If there is assemblage occurring in this newly designated zoning, and if your property and the neighboring properties are candidates for assemblage, then depending on the time-line, H&BU as residential would be an interim use.
If, despite the zoning change, there is no reasonable expectation that redevelopment or assemblage will occur at this time, then H&BU as-improved is likely as-is.
However, based on this:
Although as of today, the current use is HBU, I know the future use will likely change (5-10 years) and I think the HO knows this and is just sitting on the house waiting for the city or developer to come by and buy up his and his neighbors land to develop.
the remaining economic life of your subject is no more than 5-10 years. So, regardless of its physical condition and remaining useful life, if we assume that the total economic life is 60 years, the improvements have a total depreciation (all forms) between 83% to 92%. It is doubtful that a a GSE-guidleine lender will make a GSE-type loan on such a property with such a short remaining economic life anticipated.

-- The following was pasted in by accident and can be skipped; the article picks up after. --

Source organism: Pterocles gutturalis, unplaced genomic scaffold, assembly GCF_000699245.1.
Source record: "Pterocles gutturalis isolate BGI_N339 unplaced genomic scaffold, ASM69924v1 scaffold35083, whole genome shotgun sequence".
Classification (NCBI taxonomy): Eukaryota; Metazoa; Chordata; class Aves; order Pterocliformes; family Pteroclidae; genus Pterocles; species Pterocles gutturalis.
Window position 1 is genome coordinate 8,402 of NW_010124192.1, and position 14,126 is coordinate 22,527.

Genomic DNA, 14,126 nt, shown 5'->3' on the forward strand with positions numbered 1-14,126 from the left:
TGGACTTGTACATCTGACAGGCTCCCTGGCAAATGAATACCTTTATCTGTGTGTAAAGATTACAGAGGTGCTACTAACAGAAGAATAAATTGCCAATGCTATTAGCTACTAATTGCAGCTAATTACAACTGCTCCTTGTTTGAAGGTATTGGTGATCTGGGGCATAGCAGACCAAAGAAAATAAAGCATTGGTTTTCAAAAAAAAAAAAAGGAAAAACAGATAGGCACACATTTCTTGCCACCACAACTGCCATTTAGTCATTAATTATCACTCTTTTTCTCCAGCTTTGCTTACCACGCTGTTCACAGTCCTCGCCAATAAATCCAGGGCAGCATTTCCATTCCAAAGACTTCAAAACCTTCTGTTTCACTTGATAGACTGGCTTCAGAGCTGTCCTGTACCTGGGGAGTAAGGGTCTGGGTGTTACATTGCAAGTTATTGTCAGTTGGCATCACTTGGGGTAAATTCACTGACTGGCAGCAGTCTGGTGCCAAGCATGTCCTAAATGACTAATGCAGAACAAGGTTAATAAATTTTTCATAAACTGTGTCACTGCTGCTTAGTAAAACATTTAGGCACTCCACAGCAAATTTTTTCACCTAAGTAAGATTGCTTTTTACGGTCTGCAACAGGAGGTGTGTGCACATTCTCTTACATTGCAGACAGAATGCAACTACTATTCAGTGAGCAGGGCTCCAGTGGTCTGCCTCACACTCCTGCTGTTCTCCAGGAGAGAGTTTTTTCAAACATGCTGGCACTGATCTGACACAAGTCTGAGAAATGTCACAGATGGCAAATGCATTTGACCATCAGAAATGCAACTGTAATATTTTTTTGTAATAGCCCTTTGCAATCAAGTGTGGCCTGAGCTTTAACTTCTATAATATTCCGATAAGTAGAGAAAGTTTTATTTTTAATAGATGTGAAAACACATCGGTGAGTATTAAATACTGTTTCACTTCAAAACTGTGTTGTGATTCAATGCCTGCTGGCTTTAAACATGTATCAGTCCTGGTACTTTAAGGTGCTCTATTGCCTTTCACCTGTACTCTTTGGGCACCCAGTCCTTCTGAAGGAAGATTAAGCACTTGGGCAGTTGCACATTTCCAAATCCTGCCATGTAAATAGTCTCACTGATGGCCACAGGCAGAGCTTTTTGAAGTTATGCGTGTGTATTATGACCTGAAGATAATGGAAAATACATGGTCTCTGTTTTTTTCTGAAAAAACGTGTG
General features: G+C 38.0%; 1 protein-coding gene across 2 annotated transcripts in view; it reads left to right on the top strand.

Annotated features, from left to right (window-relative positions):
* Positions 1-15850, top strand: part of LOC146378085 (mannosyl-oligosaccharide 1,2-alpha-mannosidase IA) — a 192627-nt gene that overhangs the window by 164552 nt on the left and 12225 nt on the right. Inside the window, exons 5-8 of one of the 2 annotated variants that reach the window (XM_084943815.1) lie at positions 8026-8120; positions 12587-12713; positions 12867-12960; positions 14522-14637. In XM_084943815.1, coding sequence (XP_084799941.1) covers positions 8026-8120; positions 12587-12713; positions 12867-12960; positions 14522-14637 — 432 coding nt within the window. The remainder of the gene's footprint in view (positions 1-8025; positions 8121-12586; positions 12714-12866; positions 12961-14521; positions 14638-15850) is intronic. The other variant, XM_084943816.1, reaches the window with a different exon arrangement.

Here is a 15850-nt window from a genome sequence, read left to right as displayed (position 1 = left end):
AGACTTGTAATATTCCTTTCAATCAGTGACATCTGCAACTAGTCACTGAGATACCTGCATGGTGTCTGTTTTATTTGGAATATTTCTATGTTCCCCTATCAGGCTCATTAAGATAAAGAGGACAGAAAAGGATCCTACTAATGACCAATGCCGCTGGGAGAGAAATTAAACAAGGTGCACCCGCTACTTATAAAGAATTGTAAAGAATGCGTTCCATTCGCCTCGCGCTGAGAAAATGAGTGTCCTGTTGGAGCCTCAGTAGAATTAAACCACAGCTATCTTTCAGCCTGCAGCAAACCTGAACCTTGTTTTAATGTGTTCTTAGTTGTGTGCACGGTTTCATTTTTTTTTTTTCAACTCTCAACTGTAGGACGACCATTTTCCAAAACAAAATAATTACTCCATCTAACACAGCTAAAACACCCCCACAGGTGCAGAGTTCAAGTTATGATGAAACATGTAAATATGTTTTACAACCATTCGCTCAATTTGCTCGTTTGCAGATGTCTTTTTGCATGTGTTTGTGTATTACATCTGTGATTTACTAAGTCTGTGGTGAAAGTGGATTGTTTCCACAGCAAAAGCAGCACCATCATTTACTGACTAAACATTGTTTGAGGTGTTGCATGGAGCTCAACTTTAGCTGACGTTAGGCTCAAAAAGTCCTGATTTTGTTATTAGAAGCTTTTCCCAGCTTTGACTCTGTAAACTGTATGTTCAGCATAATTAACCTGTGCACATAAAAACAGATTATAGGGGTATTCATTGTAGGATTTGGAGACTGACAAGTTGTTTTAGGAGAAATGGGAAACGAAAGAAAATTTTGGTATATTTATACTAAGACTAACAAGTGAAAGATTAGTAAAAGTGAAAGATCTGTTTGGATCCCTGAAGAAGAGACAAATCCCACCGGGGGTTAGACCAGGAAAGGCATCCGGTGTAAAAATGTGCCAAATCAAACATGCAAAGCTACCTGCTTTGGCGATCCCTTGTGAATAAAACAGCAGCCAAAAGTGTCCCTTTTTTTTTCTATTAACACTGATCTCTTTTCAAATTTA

Interim use can be hard call to make. The easy ones is when it should be redeveloped now but there is some reason (an existing lease, let's say) why it cannot be redeveloped now. In that case, the current use is interim because as soon as the existing lease expires, the property will be redeveloped.
Another example is a approval-process lag. If it takes me 2-years to get approval, then I may keep the house as-is and rent it out for those two years. That would be an interim use as well.
Assemblage is not an interim use (IMNSHO); it is a process that creates interim uses for the amount of time it takes to assemble the project.